Latest Boeing 777X Delay Driven By EASA’s Concerns
Regulatory scrutiny that will add at least a year to Boeing’s 777X certification program goes beyond the flight-control system and stems primarily from concerns being voiced by EASA, multiple sources confirmed to Aviation Week.
Boeing CEO Dave Calhoun revealed Jan. 27 that the 777-9 will not enter service until late 2023 at least—adding a year to a schedule that has already been stretched out several times. Citing “feedback” from “global regulators,” Calhoun confirmed Boeing will “implement certain modifications to the aircraft design,” including “firmware and hardware changes to the actuator-control electronics.”
One senior airline executive with knowledge of the situation characterizes EASA’s review as having a broad perspective, not just zeroing in on a few systems. The requests are “so significant that the program will be delayed by several years, leaving Boeing no choice but to revise its entry-into-service target,” the executive said.
EASA’s watch-list has multiple items, led by systems that may lack redundancy, safety-critical systems and—as expected—anything that was changed substantially compared to the 777-300ER, multiple sources said. Change requests include parts of the electronic flight control system, which EASA believes needs enhanced redundancy and failure protection. Components such as the folding wingtips also will be subject to detailed review beyond what the U.S. FAA has conducted.
“We knew that certification was going to be an issue given the MAX saga,” the CEO of one 777X customer said. “It was inevitable that the 777X would come into the crosshairs. The same certification methodologies employed by Boeing on the MAX were used on the 777X and hence the detailed scrutiny by the likes of EASA.”
While EASA has several concerns linked to 777X system architecture, a primary one focuses on the potential for single points of failure in the fly-by-wire flight-control system, multiple sources said. Boeing fly-by-wire designs traditionally employ triple redundancy architectures designed to survive at least two failures. Airbus aircraft, such as the A320, use dissimilar computers running dissimilar software packages.
One regulatory official said EASA’s familiarity and comfort with the Airbus approach—combined with concerns amplified during the 737 MAX review that included an EASA-led push to add flight-control system redundancy—are contributing to the European regulator’s concerns on the 777X. While the FAA acknowledges both approaches can work, the regulator points to Boeing’s success with its approach, and the possibility of introducing more failure scenarios when variants of the same system are used, the regulatory official said.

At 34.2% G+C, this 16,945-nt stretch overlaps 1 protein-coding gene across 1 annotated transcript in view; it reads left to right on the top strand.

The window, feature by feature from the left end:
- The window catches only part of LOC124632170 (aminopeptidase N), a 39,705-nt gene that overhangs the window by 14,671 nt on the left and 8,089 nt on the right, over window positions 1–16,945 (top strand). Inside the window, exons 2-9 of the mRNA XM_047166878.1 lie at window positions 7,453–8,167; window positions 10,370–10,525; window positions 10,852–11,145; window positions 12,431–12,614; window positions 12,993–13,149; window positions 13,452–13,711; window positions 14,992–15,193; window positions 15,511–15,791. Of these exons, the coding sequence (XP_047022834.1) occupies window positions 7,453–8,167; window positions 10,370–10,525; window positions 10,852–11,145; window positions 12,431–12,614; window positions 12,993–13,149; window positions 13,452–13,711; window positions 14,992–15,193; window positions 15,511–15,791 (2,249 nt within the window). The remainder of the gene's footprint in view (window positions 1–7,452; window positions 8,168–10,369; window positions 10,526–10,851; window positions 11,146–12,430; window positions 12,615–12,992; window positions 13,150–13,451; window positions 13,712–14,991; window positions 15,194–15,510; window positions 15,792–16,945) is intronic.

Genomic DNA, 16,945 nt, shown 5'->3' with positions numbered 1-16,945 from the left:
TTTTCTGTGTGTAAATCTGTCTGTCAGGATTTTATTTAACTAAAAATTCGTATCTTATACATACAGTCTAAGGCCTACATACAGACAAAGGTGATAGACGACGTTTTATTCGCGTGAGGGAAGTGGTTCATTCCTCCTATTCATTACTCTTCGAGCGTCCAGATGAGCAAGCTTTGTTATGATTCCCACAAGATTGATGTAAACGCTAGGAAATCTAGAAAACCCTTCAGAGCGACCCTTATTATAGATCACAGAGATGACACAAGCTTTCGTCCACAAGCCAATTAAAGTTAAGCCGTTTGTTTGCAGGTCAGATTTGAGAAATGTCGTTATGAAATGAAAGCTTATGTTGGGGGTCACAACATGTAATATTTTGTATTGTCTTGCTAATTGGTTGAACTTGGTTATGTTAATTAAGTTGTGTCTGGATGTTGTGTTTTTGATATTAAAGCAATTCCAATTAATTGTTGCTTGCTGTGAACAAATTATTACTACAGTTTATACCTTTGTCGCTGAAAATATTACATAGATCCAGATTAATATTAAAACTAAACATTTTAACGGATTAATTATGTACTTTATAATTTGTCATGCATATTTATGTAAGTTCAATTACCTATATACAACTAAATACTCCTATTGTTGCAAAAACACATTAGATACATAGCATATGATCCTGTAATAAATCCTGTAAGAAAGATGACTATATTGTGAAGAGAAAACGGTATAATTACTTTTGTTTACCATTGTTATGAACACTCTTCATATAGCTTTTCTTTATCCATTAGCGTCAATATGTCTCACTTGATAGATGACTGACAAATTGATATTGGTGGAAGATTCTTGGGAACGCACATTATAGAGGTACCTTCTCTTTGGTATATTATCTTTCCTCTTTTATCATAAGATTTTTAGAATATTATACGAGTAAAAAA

Among the issues Boeing faces on the 777X—and were spotlighted in the 737 MAX fallout from two fatal accidents and a 21-month global grounding—are regulatory nuances that govern derivative aircraft. Boeing’s 2015 777 type certificate amendment application requests adding the 777-9 as a derivate of the 777-300ER, which the FAA approved in 2004. Rule changes introduced by the FAA since the 777-300ER’s approval include Part 25.1302, which links flight deck and system design to flight-crew performance, with an eye on minimizing design-induced errors.
The rule will apply to the 777-9, but only in areas where the new design differs from the 777-300ER, such as operational issues linked to the 777-9’s folding wingtips. Unless Boeing opts to apply the rule to all aspects of the 777-9 systems-flight crew interface, which it is not required to do, some assumptions will lack real-world validation, since the regulations came after the 777-300ER. But EASA is expected to carefully scrutinize such issues, paying close attention to anything related to fight deck human factors and pilot assumptions.
“There is no more full grandfathering from the 777-300ER to the [777X], largely as a fallout of the MAX disaster,” the senior airline executive said.
Bilateral agreements that have established protocol—in this case, the FAA approves the aircraft as the country of design, and others, such as EASA, largely validate the U.S. agency’s work—remain in force. But the MAX fallout, which included EASA and Transport Canada taking different positions on several issues, has weakened the FAA’s stature, several sources said. Meanwhile, the U.S. agency is facing new requirements from lawmakers to change aspects of its certification process.
No customers have asked Boeing to review the 777X, several sources said. Two airline sources acknowledge that, given the global travel downturn, 777X delivery delays are more benefit than problem.
Officially, EASA is saying little beyond acknowledging it plans to take on larger roles in certification programs, including the 777X.
“EASA has said that it will increase its scrutiny on the flight-control system on the 777X, and we have started the discussions with the FAA and Boeing on this,” EASA said. “We are not commenting in detail on the scope of our activities, but we will indeed be conducting a more in-depth review of the aircraft-critical changes as part of our lessons learned from the 737 MAX. We will be following a thorough process to ensure the safety of the aircraft.”